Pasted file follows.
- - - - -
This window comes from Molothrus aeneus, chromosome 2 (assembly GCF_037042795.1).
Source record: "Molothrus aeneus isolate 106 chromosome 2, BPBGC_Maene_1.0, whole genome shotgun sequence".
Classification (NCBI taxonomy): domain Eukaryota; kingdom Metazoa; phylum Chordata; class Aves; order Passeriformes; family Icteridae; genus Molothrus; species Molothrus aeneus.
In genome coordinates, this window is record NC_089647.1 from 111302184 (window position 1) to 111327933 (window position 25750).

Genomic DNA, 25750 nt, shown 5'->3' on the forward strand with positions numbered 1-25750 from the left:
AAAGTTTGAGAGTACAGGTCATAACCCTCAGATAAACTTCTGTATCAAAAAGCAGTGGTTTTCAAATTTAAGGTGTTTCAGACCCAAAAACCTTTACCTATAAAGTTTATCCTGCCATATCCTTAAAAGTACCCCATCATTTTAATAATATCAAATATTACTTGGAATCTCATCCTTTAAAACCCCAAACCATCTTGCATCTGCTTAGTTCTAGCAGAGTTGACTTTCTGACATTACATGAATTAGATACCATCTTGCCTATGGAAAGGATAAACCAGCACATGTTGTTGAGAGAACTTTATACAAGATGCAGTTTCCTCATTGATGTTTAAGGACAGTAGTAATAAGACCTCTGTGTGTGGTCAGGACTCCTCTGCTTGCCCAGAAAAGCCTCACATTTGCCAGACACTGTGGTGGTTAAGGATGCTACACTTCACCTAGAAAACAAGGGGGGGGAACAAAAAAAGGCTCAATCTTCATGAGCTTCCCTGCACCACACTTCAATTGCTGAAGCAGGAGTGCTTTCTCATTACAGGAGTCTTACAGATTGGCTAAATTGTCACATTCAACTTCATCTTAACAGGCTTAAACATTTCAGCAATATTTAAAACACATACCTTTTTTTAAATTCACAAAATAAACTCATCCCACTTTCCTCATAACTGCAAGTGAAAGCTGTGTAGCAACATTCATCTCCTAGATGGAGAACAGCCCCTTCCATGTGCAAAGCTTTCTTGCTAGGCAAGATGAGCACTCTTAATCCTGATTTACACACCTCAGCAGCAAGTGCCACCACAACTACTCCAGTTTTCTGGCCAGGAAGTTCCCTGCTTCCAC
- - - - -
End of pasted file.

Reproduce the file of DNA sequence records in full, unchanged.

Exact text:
This window comes from Molothrus aeneus, chromosome 2 (assembly GCF_037042795.1).
Source record: "Molothrus aeneus isolate 106 chromosome 2, BPBGC_Maene_1.0, whole genome shotgun sequence".
Classification (NCBI taxonomy): domain Eukaryota; kingdom Metazoa; phylum Chordata; class Aves; order Passeriformes; family Icteridae; genus Molothrus; species Molothrus aeneus.
In genome coordinates, this window is record NC_089647.1 from 111302184 (window position 1) to 111327933 (window position 25750).

Genomic DNA, 25750 nt, shown 5'->3' on the forward strand with positions numbered 1-25750 from the left:
AAAGTTTGAGAGTACAGGTCATAACCCTCAGATAAACTTCTGTATCAAAAAGCAGTGGTTTTCAAATTTAAGGTGTTTCAGACCCAAAAACCTTTACCTATAAAGTTTATCCTGCCATATCCTTAAAAGTACCCCATCATTTTAATAATATCAAATATTACTTGGAATCTCATCCTTTAAAACCCCAAACCATCTTGCATCTGCTTAGTTCTAGCAGAGTTGACTTTCTGACATTACATGAATTAGATACCATCTTGCCTATGGAAAGGATAAACCAGCACATGTTGTTGAGAGAACTTTATACAAGATGCAGTTTCCTCATTGATGTTTAAGGACAGTAGTAATAAGACCTCTGTGTGTGGTCAGGACTCCTCTGCTTGCCCAGAAAAGCCTCACATTTGCCAGACACTGTGGTGGTTAAGGATGCTACACTTCACCTAGAAAACAAGGGGGGGGAACAAAAAAAGGCTCAATCTTCATGAGCTTCCCTGCACCACACTTCAATTGCTGAAGCAGGAGTGCTTTCTCATTACAGGAGTCTTACAGATTGGCTAAATTGTCACATTCAACTTCATCTTAACAGGCTTAAACATTTCAGCAATATTTAAAACACATACCTTTTTTTAAATTCACAAAATAAACTCATCCCACTTTCCTCATAACTGCAAGTGAAAGCTGTGTAGCAACATTCATCTCCTAGATGGAGAACAGCCCCTTCCATGTGCAAAGCTTTCTTGCTAGGCAAGATGAGCACTCTTAATCCTGATTTACACACCTCAGCAGCAAGTGCCACCACAACTACTCCAGTTTTCTGGCCAGGAAGTTCCCTGCTTCCAC